Regardless of how you feel about professional wrestling, it is hard to deny the dedication of the wrestlers themselves. Many will continue with the storylines and planned endings of their matches even after suddenly suffering potentially crippling injuries. They are dedicated to staying in character, and surely this would make their transition to regular acting fairly easy. Right?
Not always. Some performances by pro-wrestlers in films have been ridiculous, and it’s not always their fault. You may be able to continue to wrestle with your knee-cap in your shin, but you can’t overcome poor scripts or mediocre roles so easily. Such as…
#7 – Hulk Hogan in “3 Ninjas: High Noon at Mega Mountain” (1998)
Hulk Hogan is one man who can claim to have put pro-wrestling on the map in the 80’s and early 90’s. His signature moves and theatrics are copied by people around the world to this day (I’m afraid to say I’ve been to more than one party where a drunk guy has yelled “Watcha gonna do brother?” before tearing his shirt off)
His filmography however is far more lacklustre, I’ve had to whittle it to one film, otherwise this list would be called “7 reasons Hulk Hogan shouldn’t be allowed in films”.
Eventually I settled on 3 Ninjas: High Noon at Mega Mountain, not just because Hulk Hogan is terrible in it, but because it is generally considered the worst film in a poor series and Hogan plays a prominent character in it.
Hulk Hogan plays Dave Dragon (I can’t decide which of those is a worse name) a retiring TV action hero who teams up with three martial-arts trained kids to save a theme park from a gang of mercenaries led by a woman called Medusa.
It’s all pretty baffling really. If bodyslamming Andre the Giant at Wrestlemania III was the highlight of Hogan’s career, this has to be its lowest point.
#6 – Kurt Angle in “Sharknado 2: The Second One” (2014)
Kurt Angle is a widely respected professional wrestler and Olympic gold medallist. Sharknado 2 is the sequel to Sharknado – a film about a tornado full of angry sharks that devastates Los Angeles. These are two paths that didn’t seem destined to cross – yet somehow they did.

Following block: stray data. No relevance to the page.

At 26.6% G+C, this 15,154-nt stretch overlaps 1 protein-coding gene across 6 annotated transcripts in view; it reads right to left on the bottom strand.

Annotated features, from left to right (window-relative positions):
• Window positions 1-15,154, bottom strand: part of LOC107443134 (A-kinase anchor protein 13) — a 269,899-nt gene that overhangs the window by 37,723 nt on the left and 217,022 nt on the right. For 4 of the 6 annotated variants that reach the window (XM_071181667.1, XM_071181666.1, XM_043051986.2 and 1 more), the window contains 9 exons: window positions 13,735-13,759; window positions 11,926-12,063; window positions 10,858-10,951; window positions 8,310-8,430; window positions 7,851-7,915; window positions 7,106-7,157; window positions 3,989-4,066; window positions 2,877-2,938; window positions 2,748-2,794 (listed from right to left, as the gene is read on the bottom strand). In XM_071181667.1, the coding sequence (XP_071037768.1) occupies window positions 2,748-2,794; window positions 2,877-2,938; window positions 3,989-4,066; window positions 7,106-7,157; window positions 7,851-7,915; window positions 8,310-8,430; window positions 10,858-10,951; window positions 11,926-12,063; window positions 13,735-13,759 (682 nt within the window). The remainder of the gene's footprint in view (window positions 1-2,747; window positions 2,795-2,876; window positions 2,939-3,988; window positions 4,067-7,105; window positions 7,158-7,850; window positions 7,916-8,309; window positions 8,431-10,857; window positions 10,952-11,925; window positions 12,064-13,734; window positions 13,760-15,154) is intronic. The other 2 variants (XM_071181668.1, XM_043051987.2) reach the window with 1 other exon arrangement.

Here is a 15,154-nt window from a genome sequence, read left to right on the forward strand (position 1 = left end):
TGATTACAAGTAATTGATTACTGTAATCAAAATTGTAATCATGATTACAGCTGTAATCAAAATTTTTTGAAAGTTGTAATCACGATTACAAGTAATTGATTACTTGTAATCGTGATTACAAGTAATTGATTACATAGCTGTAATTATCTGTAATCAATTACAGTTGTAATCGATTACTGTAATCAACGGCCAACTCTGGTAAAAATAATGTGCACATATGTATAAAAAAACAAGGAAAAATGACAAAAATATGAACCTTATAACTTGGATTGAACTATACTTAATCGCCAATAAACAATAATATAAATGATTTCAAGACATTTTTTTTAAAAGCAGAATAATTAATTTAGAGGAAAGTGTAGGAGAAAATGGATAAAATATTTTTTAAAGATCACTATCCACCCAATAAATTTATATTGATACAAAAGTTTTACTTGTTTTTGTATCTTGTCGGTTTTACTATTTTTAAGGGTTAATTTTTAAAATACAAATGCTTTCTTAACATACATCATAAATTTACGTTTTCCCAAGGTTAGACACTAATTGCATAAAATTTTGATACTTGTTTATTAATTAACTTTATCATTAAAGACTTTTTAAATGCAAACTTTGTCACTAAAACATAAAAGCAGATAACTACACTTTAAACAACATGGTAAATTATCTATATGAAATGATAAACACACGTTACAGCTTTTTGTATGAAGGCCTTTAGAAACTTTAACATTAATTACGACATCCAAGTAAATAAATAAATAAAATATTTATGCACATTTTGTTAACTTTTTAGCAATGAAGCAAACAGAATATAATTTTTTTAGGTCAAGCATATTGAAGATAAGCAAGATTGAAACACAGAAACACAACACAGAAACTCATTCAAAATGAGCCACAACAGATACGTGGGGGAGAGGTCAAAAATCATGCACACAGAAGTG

In fairness to Angle, the sequel also featured such, er, celebrated actors as Kelly Osborne and Billy Ray Cyrus, so it was less an effort to assemble a cohesive competent cast and more a case of throwing in as many big names as possible regardless of whether they are actors or not.
There is nothing bad about Angles part in this film. After all it isn’t meant to be taken all that seriously – at one point a guy with a chainsaw fights a shark in mid-air in a tornado. Angles role feels disappointing as it seems like a wasted opportunity.
This was the world’s one chance to see Kurt Angle Angle-slam a shark through a table, and they failed to make the most of it. The moment is lost forever now. Thanks, Sharknado.
#5 – The Rock in “The Mummy Returns” (2001)
The Mummy films can be slated for a number of reasons. The ridiculous storylines, the irritating son and the terrible grasp of Egyptology all spring to mind. However they are quite enjoyable for what they are – over-the-top action films involving a mummy.
The second film in the series, The Mummy Returns, was the cinematic debut of Dwayne Johnson, then (and still in the heart of most men my age) known as The Rock. The then-WWF went wild promoting the fact that one of their biggest names was appearing in a Hollywood film. As I loved both the WWF and the first Mummy film, I went to the cinema to watch it.
The Rock himself is in the film for about five minutes at the start, speaks a few lines of Ancient Egyptian and that’s pretty much it. His character, the Scorpion King, turns up again later – but it’s just a CGI giant scorpion with the Rock’s head on it, like a really bad glitch on an old Smackdown playstation game.
The Mummy Returns was the start of the Rock’s long film career and marked the point where wrestlers in films became more commonplace. It wasn’t an inspiring start though.